play, is seen to dine in a costly cafe
in another picture, and tie great finan-
cier inranothner scene, is foutnd,nwhenntue
leaves tine stage, to be in arrears with
Iis landlady, and unable to pay, so is
thronvt out. Tine story is cleverly co i-
ceived, and tine photography is clear.
ENTOMBED ALIVE, Drama, Vita-
graph:-
In this film we have a fairly good
story bunglingly presented. The stage
management of the picture is bad, and
there are many crudities in its presenta-
tion. It is the story of a miser, who
loans money to a man who has a pretty
daughter. The man is unable to pay,
so the miser demands the girl. She is
given to h1 and has to give up her
lover-. Finally tine lover comes to tite
home of the miser and sees the young
wife stealthily. He is caught there and
hides in a blind passageway. The miser
discovers his presence, and brings in
some masons who wall him in. While
the miser is maltreating his wife, the
yinving lover breaks through tine door
indtie masonry, and teold man is at-
lacked by heart disease and expires. The
masonry in this piece, is so palpably ar-
ranged to be pushed over, that it is
nomical, and he ay theold armor falls
and comes near hurting te actors in
the drama, lends another touch of hu-
nor. What purports to be a      near-
tragedy becomes a comedy in this in-
stance,  Howvever, the  film  elicited
stormy applause in one of te outlying
inovitig picture theaters Sunday.
LINES OF WHITE ON A SULLEN
SEA, Drama, Biograph:-
This is a silent drama of tinrequited
love. The title is taken from a line in
Tosti's famous song "Good Bye," andis
not a good one, or all appropriate. It
is a story of fisher-folk, homely, but
dramatic. A fisher girl is loved by two
fishermen. One is loved in turn, and
the other repulsed. The one who is
loved, goes away with the fishing fleet.
sees another pretty face, forgets the
girl ie has left behind, marries, and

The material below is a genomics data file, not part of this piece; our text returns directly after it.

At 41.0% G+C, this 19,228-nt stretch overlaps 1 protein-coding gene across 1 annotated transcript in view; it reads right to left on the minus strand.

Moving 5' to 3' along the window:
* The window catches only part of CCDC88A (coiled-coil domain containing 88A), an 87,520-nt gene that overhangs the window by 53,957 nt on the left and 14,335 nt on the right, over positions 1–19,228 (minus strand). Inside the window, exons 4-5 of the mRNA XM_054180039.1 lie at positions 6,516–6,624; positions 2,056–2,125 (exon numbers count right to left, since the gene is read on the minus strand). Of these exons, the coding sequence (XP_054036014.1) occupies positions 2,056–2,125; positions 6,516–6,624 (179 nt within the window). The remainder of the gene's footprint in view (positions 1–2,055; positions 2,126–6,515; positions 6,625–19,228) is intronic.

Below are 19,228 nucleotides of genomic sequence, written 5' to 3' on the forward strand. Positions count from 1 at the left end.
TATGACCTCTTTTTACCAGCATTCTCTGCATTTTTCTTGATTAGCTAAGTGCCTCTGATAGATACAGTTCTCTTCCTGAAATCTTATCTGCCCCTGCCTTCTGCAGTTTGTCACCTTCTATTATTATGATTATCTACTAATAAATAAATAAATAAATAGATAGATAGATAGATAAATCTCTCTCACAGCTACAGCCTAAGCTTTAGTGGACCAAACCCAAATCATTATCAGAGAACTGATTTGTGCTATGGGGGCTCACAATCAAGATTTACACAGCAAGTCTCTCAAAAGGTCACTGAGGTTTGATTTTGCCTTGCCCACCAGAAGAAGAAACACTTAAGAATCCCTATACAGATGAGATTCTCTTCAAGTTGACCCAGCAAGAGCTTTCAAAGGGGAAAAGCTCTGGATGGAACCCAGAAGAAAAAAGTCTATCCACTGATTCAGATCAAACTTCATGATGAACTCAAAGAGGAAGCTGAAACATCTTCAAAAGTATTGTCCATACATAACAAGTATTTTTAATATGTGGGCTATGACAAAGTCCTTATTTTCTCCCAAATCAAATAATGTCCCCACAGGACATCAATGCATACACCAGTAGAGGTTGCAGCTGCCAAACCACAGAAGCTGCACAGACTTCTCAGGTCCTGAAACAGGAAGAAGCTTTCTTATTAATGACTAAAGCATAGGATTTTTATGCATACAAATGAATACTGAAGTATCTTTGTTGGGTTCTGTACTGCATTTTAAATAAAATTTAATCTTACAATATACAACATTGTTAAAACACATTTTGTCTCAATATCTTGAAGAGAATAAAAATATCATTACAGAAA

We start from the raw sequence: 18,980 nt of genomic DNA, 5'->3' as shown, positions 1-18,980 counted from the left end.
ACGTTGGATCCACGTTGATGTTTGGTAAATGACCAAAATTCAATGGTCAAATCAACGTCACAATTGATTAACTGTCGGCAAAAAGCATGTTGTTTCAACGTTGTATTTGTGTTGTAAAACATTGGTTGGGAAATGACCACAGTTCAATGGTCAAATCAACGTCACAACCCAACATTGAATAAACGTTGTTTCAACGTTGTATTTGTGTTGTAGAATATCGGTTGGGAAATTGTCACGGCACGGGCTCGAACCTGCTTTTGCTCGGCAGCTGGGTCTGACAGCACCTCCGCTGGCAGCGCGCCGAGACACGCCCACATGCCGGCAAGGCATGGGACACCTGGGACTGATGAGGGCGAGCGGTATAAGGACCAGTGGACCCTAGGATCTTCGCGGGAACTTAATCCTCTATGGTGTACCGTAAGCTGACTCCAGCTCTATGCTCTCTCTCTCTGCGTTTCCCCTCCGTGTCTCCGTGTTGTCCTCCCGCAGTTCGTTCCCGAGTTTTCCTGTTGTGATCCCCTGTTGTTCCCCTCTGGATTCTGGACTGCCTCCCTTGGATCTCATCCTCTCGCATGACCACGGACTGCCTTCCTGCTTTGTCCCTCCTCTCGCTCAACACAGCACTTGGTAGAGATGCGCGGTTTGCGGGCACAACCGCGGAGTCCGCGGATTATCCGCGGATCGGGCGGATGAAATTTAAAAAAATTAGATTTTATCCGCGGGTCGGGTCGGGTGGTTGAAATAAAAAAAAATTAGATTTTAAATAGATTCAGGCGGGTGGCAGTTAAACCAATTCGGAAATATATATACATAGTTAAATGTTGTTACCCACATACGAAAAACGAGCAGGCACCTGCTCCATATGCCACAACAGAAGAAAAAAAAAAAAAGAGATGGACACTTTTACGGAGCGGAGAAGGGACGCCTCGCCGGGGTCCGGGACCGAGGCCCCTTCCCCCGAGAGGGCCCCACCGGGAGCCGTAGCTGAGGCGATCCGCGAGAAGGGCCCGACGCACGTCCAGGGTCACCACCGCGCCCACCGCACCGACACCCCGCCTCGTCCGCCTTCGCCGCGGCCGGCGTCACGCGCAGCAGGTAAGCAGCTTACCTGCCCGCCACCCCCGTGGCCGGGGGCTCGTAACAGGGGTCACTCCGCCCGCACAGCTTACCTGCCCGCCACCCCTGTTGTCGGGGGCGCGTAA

never realizes the havoc ie has wrought
in the heart and mind of the simple
fisher girl he has left. The repulsed
lover, is always faithful, always true,
but he pleads in vain. The girl pines
arnd goes into a decline, and after six
years, as she is on her death bed, the
recreantnman returns with his wife and
child, and is met by the faithful lover
who compelshim to go to te deathbed.
of the girl andmakeiherbelieve that he
has returned to fulfill his vow. Told
badly, the story does not make a very
strong appeal, but presented with a
wealth of scenery and with good actors
it is a most effective and striking film.
The photography is clear, the action
fine, and it may be set down ag one of
tfie high-class films of the past fort-
night.
MORE PRECIOUS THAN GOLD,
Drama, Lubin:-
This is the rather trite story of a
miser, who threatens to turn an old
woman and    her daughter into   the
streets, unless the daughter consents
to marry him. To save her mother
from starvation, she decides to wed the
miser, and is aboutto goup the hurch
steps for the ceremony, when her soldier
lover, who has returned from the wars,
saves the day, and the miser is thwarted.
The story is well pictured and is fairly
9
RECENTLY
Licensed Subjects
BY WILL REED DUNROY
THE SHOW WORLD